North West – Manchester

top 10 places

Top 100 places to visit in north west england


1. The Museum of Science and Industry

The Museum of Science and Industry in Manchester is located on the historic site of the world’s oldest surviving passenger railway station. It contains a huge collection of machinery, engines and trains, tracing the development of British technology and industry from the Industrial revolution to the recent past. It’s an extremely impressive collection of Victorian engineering, making modern gadgets seem almost trivial in comparison to the grandeur, scale and soul of these steam engines, trains and machines.

2. Shopping in Manchester

Manchester has hundreds of retail outlets in the city centre, ranging from the more exclusive upmarket designer shops, jewelers and luggage stores, to familiar names such as Top Shop, Lacoste and many more. Large chains like Selfridges and Harvey Nichols sell everything from clothes to furniture and perfume, with Armani and Vivienne Westwood catering for Manchester United Footballers and their WAGS. Affleck’s Palace, a warehouse building of ‘alternative’ type shops sells records, vintage clothes and T-shirts.

3. Manchester Art Gallery

Perhaps the best gallery in Manchester, Manchester Art Gallery is located close to the city centre and consists of an impressive Victorian building with a modern steel and glass extension bolted on to the back. A large contingent of modernist and contemporary artists are represented such as Howard Hodgkin and Patrick Caulfield, as well as lesser known 20th century figurative artists. Manchester Art Gallery is also renowned for its superb collection of Pre-Raphaelite paintings by artists such as Rossetti, and works by Turner and Constable.

4. Imperial War Museum North

The award winning Imperial War Museum North is about people and their stories, about how lives are shaped by war and conflict. The dimly lit hangar like interior and angular design create a feeling of  disorientation, engendering a sense of emotional unease with which the large interactive exhibits are then engaged. Designed by international architect Daniel Libeskind, the building is a symbol of our world torn apart by conflict.

5. The John Ryland’s Library

The John Rylands Library on Deansgate houses some of the most significant books and manuscripts ever produced. The magnificent neo-gothic building in Manchester’s city centre is a major visitor attraction as well as a research library of world renown. The collections include exquisite medieval illuminated manuscripts, examples of the earliest forms of modern printing including the Gutenberg Bible as well as the personal papers of historical figures including Elizabeth Gaskell and John Wesley.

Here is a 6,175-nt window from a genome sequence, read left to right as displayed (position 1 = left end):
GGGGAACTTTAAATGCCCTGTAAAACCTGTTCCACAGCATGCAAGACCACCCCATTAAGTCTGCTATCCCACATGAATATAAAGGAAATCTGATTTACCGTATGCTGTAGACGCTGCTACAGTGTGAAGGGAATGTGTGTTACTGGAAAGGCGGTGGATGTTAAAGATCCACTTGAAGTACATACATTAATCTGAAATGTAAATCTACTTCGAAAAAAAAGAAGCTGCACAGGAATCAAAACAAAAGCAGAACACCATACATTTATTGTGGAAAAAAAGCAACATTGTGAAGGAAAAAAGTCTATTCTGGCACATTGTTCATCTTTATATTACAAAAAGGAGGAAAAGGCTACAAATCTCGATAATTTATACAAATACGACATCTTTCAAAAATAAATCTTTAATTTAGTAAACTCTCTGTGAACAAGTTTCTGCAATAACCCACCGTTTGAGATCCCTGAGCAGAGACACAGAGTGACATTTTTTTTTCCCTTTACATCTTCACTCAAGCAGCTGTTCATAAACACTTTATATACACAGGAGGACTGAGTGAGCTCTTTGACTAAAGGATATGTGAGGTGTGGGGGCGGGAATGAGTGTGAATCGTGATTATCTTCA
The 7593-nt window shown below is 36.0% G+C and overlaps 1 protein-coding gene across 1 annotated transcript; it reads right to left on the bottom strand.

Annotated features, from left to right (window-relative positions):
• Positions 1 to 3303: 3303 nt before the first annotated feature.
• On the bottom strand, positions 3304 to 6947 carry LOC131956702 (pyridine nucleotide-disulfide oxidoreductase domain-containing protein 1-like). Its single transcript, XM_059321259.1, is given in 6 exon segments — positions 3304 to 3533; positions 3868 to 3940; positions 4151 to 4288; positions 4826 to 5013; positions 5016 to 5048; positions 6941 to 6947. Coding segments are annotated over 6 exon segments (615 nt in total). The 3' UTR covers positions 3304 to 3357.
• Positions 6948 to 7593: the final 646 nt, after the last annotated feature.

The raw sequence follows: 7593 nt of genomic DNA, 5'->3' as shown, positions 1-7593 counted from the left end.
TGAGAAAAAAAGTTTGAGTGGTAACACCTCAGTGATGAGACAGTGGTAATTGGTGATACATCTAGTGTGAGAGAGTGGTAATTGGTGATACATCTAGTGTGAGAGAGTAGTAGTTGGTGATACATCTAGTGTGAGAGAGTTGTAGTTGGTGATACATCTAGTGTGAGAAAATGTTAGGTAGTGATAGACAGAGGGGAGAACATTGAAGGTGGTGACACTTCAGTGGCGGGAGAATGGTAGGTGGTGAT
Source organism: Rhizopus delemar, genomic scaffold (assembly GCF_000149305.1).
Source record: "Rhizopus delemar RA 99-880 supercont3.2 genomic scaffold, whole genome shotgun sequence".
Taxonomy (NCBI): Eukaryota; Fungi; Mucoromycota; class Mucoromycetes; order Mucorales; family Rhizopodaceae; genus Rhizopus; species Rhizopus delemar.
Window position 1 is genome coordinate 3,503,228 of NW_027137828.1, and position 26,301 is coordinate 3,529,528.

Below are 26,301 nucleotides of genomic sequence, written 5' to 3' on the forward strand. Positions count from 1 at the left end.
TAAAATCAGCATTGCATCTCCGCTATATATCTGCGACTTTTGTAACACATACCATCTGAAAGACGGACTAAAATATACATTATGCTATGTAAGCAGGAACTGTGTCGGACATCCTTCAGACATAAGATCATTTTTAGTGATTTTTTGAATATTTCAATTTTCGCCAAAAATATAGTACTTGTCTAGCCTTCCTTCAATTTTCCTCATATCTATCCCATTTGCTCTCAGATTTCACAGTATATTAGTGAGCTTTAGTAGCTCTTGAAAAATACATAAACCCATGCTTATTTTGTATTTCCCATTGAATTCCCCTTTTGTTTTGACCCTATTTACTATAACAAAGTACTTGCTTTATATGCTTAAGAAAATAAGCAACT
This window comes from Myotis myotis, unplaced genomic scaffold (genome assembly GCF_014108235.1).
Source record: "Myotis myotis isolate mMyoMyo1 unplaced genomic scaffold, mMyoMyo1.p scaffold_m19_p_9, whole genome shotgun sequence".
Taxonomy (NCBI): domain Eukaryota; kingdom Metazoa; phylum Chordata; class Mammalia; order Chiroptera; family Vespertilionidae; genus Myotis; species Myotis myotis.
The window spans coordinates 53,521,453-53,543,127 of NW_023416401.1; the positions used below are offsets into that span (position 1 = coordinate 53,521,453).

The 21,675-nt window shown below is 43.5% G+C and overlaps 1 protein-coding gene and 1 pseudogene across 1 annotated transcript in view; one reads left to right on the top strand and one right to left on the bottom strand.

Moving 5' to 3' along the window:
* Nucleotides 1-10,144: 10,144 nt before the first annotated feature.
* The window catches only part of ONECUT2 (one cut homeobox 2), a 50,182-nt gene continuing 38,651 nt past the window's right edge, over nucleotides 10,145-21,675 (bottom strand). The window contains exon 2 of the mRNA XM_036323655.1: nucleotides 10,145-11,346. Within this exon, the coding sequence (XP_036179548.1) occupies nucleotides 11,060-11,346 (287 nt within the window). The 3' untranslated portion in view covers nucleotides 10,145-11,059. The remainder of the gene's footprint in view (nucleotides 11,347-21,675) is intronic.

6. The Royal Exchange Theatre

Housed in the converted Victorian Manchester stock exchange on St Anne’s Square, The Royal Exchange Theatre is Manchester’s premier venue for the performing arts. Watching a play here is an intimate experience, with the seating arranged in a circle around the main stage. The theatre itself is a seven-sided, glass-walled capsule, literally suspended from huge marble pillars situated in the Great Hall of the Exchange. There is also a regular programme of concerts, usually by smaller scale or acoustic acts which suit the surroundings, and a selection of bars and cafes.

7. The Lowry Centre

Developed in the 1990’s as part of the urban regeneration of the Salford docks, the Lowry Centre ascribes to the “all under one roof” school of cultural industry. It’s a philosophy that works well, with the Lowry’s mix of theatres, workshops and travelling exhibitions attracting hundreds of thousands of visitors per year. There is also a good selection of cafe’s and a bookshop, not to mention a permanent display of L.S. Lowry’s paintings.

8. Chinatown Restaurants

Whilst smaller than London’s, Manchester’s Chinatown still has a good selection of restaurants to choose from. The Little Yang Sing isn’t that little any more, with new branches continuing to open, but is a good place to start. Another is Sweet Mandarin, an award-winning restaurant and sought after cookery school serving delicious Chinese cuisine and exotic cocktails in the Northern Quarter

9. Urbis (National Football Museum)

Formerly an an exhibition centre focusing on city life, Urbis is currently being converted into the National Football Museum which will open in 2011. In the meantime, you can still visit the Urbis shop and restaurant/bar, and view an online archive of past Urbis exhibitions.

10. Manchester United at Old Trafford

Love them or hate them, Manchester United are probably the most famous football club in the world and famed for an exciting, attacking style of play are nearly always thrilling to watch. Expect to pay around £30 to £50 for a ticket to watch a match. If you don’t have the time or money for that, here’s an award winning museum and tour centre to visit, where you can soak up the atmosphere of the ‘Theatre of Dreams’.

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